U such that U-1 = X and the map
Un ! (coskXn-1U)n
is 'etale surjective for all n 0. A hypercover of a simplicial scheme X is an
augmented bisimplicial scheme U such that U ,-1= X and Un, is a hypercover of
Xn for each n.
By convention, the map
Un ! (coskXn-1U)n
is equal to the map U0 ! X when n = 0. It is important to remember that U0 ! X
must be 'etale surjective.
If U and U0 are hypercovers of schemes (resp., simplicial schemes) X and X0,
then a hypercover map g : U ! U0 over a map h : X ! X0 is an augmented
simplicial scheme map (resp., augmented bisimplicial scheme map) such that g-1
(resp., g ,-1) is equal to h.
The following lemma is a key property of hypercovers. It provides a technical
ingredient in the construction of rigid pullbacks and rigid limits of rigid hyp*
*ercovers
in Sections 3.5 and 3.6.3.
14 DANIEL C. ISAKSEN
Lemma 3.13. Every hypercover of a scheme is split.
Proof.Let U be a hypercover of X. By induction and Proposition 3.9, U is a
simplicial object in the category of 'etale schemes over X. The remark after [*
*2,
Defn. 8.1] finishes the argument.
Definition 3.14. A rigid hypercover of a scheme X is a hypercover of X such
that the map
Un ! (coskXn-1U)n
is a rigid cover for all n 0.
If U and U0 are rigid hypercovers of schemes X and X0, then a rigid hypercover
map U ! U0 over a map X ! X0 is a hypercover map such that the square
Un _____________//_U0n
| |
| |
fflffl| fflffl|0
(coskXn-1U)n____//(coskXn-1U0)n
is a rigid cover map for every n 0.
Definition 3.15. A rigid hypercover of a simplicial scheme X is a hypercover
of X such that Un, is a rigid hypercover of Xn for each n and Un, ! Um, is a
rigid hypercover map over Xn ! Xm for every [m] ! [n].
If U and U0 are rigid hypercovers of simplicial schemes X and X0, then a rigid
hypercover map g : U ! U0 over a map h : X ! X0 is a hypercover map such that
gn is a rigid hypercover map over hn for each n.
Similarly to rigid covers, there exists at most one map between two rigid hyp*
*er-
covers of a scheme (or simplicial scheme) [9, Prop. 4.3]. On the other hand, ma*
*ps
between hypercovers are unique only in a certain homotopical sense [2, Cor. 8.1*
*3].
Definition 3.16. For a scheme (or simplicial scheme) X, let HRR (X) be the
category of rigid hypercovers of X.
The notation comes from [9]. The critical property of this category is that i*
*t is
cofiltered [9, Prop. 4.3]. Since there is at most one map between any two objec*
*ts
of HRR (X), this category is actually a directed set.
Lemma 3.17. Let X be a scheme. The categories HRR (X) and HRR (cX) are
equivalent.
Proof.Consider the functor HRR (X) ! HRR (cX) that takes a rigid hypercover
U of X to the hypercover V of cX given by the formula Vm,n = Un. This functor
is full and faithful, so it suffices to show that every rigid hypercover of cX *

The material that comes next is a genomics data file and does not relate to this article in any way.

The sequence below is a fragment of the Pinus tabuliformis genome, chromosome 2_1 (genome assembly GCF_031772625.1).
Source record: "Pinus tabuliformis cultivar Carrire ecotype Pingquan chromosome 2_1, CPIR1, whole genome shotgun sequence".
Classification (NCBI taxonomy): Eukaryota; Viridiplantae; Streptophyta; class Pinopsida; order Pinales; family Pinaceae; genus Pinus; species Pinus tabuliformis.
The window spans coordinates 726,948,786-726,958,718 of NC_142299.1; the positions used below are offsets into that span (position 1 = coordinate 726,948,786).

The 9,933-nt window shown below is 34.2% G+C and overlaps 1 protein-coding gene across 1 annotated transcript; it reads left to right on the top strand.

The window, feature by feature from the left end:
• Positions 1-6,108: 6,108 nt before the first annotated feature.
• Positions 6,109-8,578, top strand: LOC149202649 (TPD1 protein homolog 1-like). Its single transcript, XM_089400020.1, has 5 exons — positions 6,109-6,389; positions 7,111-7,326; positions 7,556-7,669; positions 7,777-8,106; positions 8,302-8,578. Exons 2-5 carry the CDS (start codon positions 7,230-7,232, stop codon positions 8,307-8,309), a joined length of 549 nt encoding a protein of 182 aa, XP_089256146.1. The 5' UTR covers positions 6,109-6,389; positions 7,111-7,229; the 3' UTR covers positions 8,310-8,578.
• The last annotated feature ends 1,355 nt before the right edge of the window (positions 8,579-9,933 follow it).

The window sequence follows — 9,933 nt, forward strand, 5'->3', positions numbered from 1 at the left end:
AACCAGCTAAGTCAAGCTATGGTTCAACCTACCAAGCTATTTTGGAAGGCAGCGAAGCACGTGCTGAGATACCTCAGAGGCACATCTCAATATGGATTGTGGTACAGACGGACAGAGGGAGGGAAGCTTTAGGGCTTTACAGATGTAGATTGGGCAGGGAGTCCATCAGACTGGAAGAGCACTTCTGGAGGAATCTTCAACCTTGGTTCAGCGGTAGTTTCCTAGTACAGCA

*belongs
to the image of this functor.
Let V be an arbitrary rigid hypercover of cX. Then V is a simplicial diagram
in the category HRR (X). There is at most one rigid hypercover map between any
two rigid hypercovers of X. It follows that the map Vn, ! Vm, is the identity m*
*ap
for all [m] ! [n].
ETALE REALIZATION ON THE A1-HOMOTOPY THEORY OF SCHEMES 15
3.5. Rigid Pullbacks. Suppose that f : X ! Y is a map of schemes and U ! Y
is 'etale surjective. Then the base change f*U ! X is the projection X xY U ! X,
which is again 'etale surjective [23, Prop. I.3.3(c)]. This idea generalizes t*
*o rigid
covers.
Definition 3.18. Let f : X ! Y be any map of schemes and let U ! Y be a
rigid cover. Then the rigid pullback f*U ! X is the rigid cover defined by
the following construction. For each geometric point x of X, let (f*U)x be the
component of X xY U containing x x uf(x), and let x x uf(x)be the basepoint of
(f*U)x.
Note that (f*U)x is a component of X xY Ux, but f*U is not a restriction of
X xY U to certain components since some components of X xY U may occur more
than once as components of f*U. Also note that there is a canonical rigid cover
map
f*U _____//U
| |
| |
fflffl| fflffl|
X ______//Y.
Lemma 3.19. Let f : X ! Y be any map of schemes and let U ! Y be a rigid
cover. Then the rigid cover f*U ! X has the following universal property. Let
V ! Z be an arbitrary rigid cover. Rigid cover maps
V _____//f*U
| |
| |
fflffl| fflffl|
Z ______//X
correspond to rigid cover maps
V _____//U
| |
| |
fflffl|fflffl|
Z _____//Y
together with a factorization of the map Z ! Y through X.
Proof.The category of connected pointed schemes has finite limits. To construct
such limits, just take the basepoint component of the usual limit of schemes. T*
*he
lemma now follows from this observation and the universal property of pullbacks
of schemes.
Rigid pullbacks of rigid covers generalizes to rigid hypercovers.
Definition 3.20. Suppose f : X ! Y is a map of schemes and U is a rigid
hypercover of Y . Then the rigid pullback f*U is the hypercover of X constructed
as follows. Let (f*U)0 be the rigid pullback along f of the rigid cover U0 !
Y . Inductively define (f*U)n to be the rigid pullback along (coskXn-1f*U)n !
(coskYn-1U)n of the rigid cover Un ! (coskYn-1U)n.
In order to describe the face and degeneracy maps of f*U, it suffices to give